Past and Present To understand the complexities of the emerging electronic health record system, it is helpful to know what the health information system has been, is now, and needs to become.
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Abstract Electronic health record EHR is increasingly being implemented in many developing countries. It is the need of the hour because it improves the quality of health care and is also cost-effective. Technologies can introduce some hazards hence safety of information in the system is a real challenge.
Recent news of security breaches has put a question mark on this system. Despite its increased usefulness, and increasing enthusiasm in its adoption, not much attention is being paid to the ethical issues that might arise.
Securing EHR with an encrypted password is a probable option.
The purpose of this article is to discuss the various ethical issues arising in the use of the EHRs and their possible solutions.
Physicians and hospitals are implementing EHRs because they offer several advantages over paper records. They increase access to health care, improve the quality of care and decrease costs. However, ethical issues related to EHRs confront health personnel. When patient's health data are shared or linked without the patients' knowledge, autonomy is jeopardized.
The patient may conceal information due to lack of confidence in the security of the system having their data. As a consequence, their treatment may be compromised. There is the risk of revelation of thousands of patients' health data through mistakes or theft.
Leaders, health personnel and policy makers should discuss the ethical implications of EHRs and formulate policies in this regard.
The electronic medical record EMR is the tool that promises to provide the platform from which new functionality and new services can be provided for patients. Its major drawback was in terms of accessibility, and it was available to one user at a time.
Its completion was delayed anywhere from 1 to 6 months or more because it was updated manually.
EHRs have several advantages over paper records. Production of legible records reduces many problems of wrong prescriptions, doses and procedure.
This can be done by not permitting prescription and order for drugs for which a known adverse reaction is known for a certain patient. They reduce the number of lost records, help research activities, allow for a complete set of backup records at low cost, speed data transfer and are cost-effective.
The physician and the organization is the owner of the physical medical record. Privacy and confidentiality, security breaches, system implementation, and data inaccuracies.
When a patient is unable to do so because of age, mental incapacity the decisions about information sharing should be made by the legal representative or legal guardian of the patient. Information shared as a result of clinical interaction is considered confidential and must be protected.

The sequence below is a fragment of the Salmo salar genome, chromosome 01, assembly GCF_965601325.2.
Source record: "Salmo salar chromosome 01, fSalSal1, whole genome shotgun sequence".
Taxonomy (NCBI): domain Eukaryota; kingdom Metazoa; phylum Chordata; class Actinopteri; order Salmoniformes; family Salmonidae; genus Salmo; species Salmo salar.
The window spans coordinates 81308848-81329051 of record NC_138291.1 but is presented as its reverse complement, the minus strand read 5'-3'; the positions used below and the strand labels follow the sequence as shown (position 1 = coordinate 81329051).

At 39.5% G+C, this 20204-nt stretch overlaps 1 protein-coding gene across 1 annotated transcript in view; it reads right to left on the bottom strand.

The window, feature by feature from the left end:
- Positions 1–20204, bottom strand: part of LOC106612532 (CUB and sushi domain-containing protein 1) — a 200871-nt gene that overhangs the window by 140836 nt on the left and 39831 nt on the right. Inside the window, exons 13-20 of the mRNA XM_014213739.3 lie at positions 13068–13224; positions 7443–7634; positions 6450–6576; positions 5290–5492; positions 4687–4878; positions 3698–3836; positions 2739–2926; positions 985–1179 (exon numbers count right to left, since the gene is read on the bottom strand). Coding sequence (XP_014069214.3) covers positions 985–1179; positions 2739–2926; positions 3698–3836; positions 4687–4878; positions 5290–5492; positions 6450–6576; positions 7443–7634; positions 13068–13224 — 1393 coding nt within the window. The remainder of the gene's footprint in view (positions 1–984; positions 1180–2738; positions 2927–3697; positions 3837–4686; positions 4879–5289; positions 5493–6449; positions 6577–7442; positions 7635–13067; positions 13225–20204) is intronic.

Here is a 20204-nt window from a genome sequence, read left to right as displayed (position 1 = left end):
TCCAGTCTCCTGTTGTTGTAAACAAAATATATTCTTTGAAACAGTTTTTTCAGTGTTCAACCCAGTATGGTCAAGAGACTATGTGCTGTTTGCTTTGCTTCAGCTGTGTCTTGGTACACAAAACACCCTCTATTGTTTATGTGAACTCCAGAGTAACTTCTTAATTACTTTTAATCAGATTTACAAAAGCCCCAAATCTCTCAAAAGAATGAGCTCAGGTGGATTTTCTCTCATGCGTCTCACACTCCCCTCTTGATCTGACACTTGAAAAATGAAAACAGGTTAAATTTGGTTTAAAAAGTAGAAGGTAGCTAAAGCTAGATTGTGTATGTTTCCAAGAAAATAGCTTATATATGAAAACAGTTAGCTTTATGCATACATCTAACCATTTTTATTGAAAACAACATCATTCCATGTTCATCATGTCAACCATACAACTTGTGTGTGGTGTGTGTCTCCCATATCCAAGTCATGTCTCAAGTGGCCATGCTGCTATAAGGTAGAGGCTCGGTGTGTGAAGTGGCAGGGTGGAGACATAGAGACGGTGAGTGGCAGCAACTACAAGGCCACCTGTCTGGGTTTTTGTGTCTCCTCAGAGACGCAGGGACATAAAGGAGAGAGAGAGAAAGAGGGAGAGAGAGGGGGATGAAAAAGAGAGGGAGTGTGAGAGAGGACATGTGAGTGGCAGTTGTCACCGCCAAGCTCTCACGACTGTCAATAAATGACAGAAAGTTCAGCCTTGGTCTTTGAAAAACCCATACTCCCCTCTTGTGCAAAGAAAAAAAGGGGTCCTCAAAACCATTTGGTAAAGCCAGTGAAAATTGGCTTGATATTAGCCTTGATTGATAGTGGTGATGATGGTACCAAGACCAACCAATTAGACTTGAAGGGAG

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The key to preserving confidentiality is to allow only authorized individuals to have access to information. This begins with authorizing users. The user's access is based on preestablished role-based privileges. The administrator identifies the user, determines the level of information to be shared and assigns usernames and passwords.There are three major ethical priorities for electronic health records: privacy and confidentiality, security, and data integrity and availability.
In addition to the importance of privacy, confidentiality, and security, the EHR system must address the integrity and availability of information. This practice saves time but is. Health care is changing and so are the tools used to coordinate better care for patients like you and me.
During your most recent visit to the doctor, you may have noticed your physician entering notes on a computer or laptop into an electronic health record (EHR). With EHRs comes the opportunity.
Some of the legal and ethical issues presented by electronic medical communications include patient confidentiality, security and privacy, informed consent, standard of care and malpractice, medical records and licensing. ©— Bioethics Research Library Box Washington DC Unless confidentiality and privacy concerns regarding electronic medical records are addressed, the full benefits of electronic technology in the health care industry will not be obtained.
The federal government has not done enough since the enactment of HIPAA and its implementing regulations to safeguard personal medical information to.
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